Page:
Acquired factors

In patients with C3 glomerulopathy, complement dysregulation is frequently driven by autoantibodies to a variety of complement proteins and complexes (Fig. 2). Identifying and measuring the levels of these autoantibodies provides insight into the underlying pathophysiology of complement dysregulation and offers a biomarker for monitoring the course of disease (Table 4). Because the identification of these autoantibodies is not trivial, specialized laboratories are required to conduct these studies.

Table 4 Acquired drivers of C3 glomerulopathy

The most frequently identified autoantibodies target C3bBb. Known as C3 nephritic factors, these autoantibodies stabilize C3 convertase and increase its half-life, which leads to increased consumption of C3 in serum. C3 nephritic factors are reported in up to ~80% of patients with DDD and ~50% of those with C3GN, although there are broad interindividual differences in the nature and/or the level of C3 nephritic factors56. C5 nephritic factors (autoantibodies that target C3bBbC3b) are also common57. They are more frequently detected in patients with C3GN than in those with DDD and can be associated with high serum levels of soluble C5b-9. Less frequently detected are C4 nephritic factors (autoantibodies to C4b2a), factor H autoantibodies and factor B autoantibodies, which collectively are found in ~10% of patients with C3 glomerulopathy58,59. Some patients are positive for multiple autoantibodies56,60,61,62,63.

The relationship between C3 nephritic factors and disease outcome has been studied in 40 patients (13 children and 27 adults) who had severe C3 glomerulopathy at onset, defined as AKI and/or nephrotic proteinuria and/or proliferative glomerulonephritis. All patients were positive for C3 nephritic factors. Patients were divided into two groups on the basis of GFR decline: 21 patients with rapid progression (defined as a GFR decline ≥5 ml/min per year) and 19 patients with slow progression (defined as a GFR decline <5 ml/min per year). The two groups did not differ in terms of age at disease onset, proteinuria and renal function; however, median renal survival was 30 months in the patients with rapid progression versus 288 months in the patients with slow progression. Although the frequency of other autoantibodies (including C5 nephritic factors, anti-factor H, anti-C3b and anti-factor B antibodies) was similar in the two groups, the capacity of the patients’ IgG to stabilize C3 convertase was significantly higher in the rapid progression group than in the slow progression group (P = 0.04)64. Whether identifying and neutralizing or removing these antibodies will offer a treatment advantage remains to be determined; however, given the success of such treatment in other autoantibody-associated glomerular diseases, it seems reasonable to consider C3 nephritic factors (and other autoantibodies) as potential treatment targets.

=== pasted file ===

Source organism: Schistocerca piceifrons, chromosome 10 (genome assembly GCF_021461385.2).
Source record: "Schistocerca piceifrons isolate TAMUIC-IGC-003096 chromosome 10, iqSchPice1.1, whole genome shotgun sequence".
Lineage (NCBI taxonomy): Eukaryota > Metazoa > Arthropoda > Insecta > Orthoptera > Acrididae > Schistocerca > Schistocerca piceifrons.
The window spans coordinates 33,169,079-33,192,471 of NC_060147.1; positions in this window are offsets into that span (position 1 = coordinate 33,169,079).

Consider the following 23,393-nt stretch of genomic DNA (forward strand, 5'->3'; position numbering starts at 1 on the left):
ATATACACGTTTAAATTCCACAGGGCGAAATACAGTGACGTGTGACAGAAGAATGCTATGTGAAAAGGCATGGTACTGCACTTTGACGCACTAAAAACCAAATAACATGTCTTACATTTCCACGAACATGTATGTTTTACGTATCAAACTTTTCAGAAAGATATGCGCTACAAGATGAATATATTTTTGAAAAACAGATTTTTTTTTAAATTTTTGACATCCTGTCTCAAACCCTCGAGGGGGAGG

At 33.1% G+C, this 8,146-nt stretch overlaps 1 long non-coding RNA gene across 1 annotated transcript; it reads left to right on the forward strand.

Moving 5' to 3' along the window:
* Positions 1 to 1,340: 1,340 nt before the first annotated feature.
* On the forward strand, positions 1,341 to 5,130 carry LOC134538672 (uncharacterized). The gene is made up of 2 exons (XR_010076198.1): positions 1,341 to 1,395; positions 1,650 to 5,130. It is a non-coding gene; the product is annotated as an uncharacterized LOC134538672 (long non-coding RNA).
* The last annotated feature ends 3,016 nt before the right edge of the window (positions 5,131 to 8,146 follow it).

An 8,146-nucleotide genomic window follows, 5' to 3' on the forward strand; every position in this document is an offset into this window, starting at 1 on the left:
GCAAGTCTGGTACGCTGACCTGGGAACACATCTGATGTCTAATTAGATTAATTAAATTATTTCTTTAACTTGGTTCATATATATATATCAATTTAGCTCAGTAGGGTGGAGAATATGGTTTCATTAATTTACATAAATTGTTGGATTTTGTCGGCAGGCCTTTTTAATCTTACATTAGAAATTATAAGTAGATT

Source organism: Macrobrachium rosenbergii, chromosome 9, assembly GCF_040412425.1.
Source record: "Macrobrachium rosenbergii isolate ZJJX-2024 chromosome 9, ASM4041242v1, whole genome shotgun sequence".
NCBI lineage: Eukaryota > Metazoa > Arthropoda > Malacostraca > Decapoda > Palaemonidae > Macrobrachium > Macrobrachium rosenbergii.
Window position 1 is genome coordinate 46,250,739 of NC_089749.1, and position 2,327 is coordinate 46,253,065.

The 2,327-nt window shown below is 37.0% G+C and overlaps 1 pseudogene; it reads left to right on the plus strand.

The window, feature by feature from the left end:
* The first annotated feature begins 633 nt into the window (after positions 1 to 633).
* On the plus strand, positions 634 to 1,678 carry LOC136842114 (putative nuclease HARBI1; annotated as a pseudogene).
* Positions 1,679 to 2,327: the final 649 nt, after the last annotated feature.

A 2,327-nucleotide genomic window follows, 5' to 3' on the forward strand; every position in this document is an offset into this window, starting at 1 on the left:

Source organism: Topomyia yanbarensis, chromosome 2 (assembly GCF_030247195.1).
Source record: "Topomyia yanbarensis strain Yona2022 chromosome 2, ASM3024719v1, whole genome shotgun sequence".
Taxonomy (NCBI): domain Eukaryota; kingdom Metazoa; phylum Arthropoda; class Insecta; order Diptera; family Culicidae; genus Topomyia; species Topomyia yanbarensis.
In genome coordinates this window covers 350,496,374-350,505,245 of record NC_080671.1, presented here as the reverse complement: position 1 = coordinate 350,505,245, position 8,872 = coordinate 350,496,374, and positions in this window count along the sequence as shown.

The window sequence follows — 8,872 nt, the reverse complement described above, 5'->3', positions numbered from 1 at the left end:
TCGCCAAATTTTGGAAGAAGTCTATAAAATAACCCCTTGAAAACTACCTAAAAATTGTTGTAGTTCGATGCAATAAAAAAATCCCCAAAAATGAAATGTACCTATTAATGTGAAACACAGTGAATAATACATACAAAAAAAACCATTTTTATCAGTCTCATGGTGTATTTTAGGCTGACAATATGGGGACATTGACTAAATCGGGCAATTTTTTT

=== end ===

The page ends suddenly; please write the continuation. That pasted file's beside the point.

Patients with C3 glomerulopathy aged >50 years (see next section) should be evaluated for the presence of a monoclonal gammopathy. The clinical presentation associated with monoclonal proteins is broad and, in addition to the classic malignancies (such as multiple myeloma and Waldenström macroglobulinaemia), includes nonmalignant disorders related to clonal paraproteins, such as light-chain amyloidosis and incidentally detected pre-malignant plasma cell dyscrasias. These conditions are generally termed monoclonal gammopathy of undetermined significance (MGUS), but when the monoclonal gammopathy is associated with renal disease, the term monoclonal gammopathy of renal significance (MGRS) is used. Although it can be difficult to prove a causal relationship between the paraproteins and complement dysregulation in C3 glomerulopathy-related MGRS, in a few patients who have been extensively studied, the monoclonal protein has been demonstrated to interact with complement regulatory proteins58,63,65. For example, the first such report described a 57-year-old woman with alternative pathway dysfunction secondary to a 46 kD monoclonal immunoglobulin γ light-chain dimer that activated the alternative pathway in a dose-dependent and ionic-strength-dependent manner. The light-chain dimer interacted directly with factor H and compromised its ability to control C3 convertase activity63. These findings have clear therapeutic implications, as monoclonal gammopathy-targeted treatment could result in remission and stabilization of kidney function in a subset of these patients65.

Management of C3 glomerulopathy

Presentation and evaluation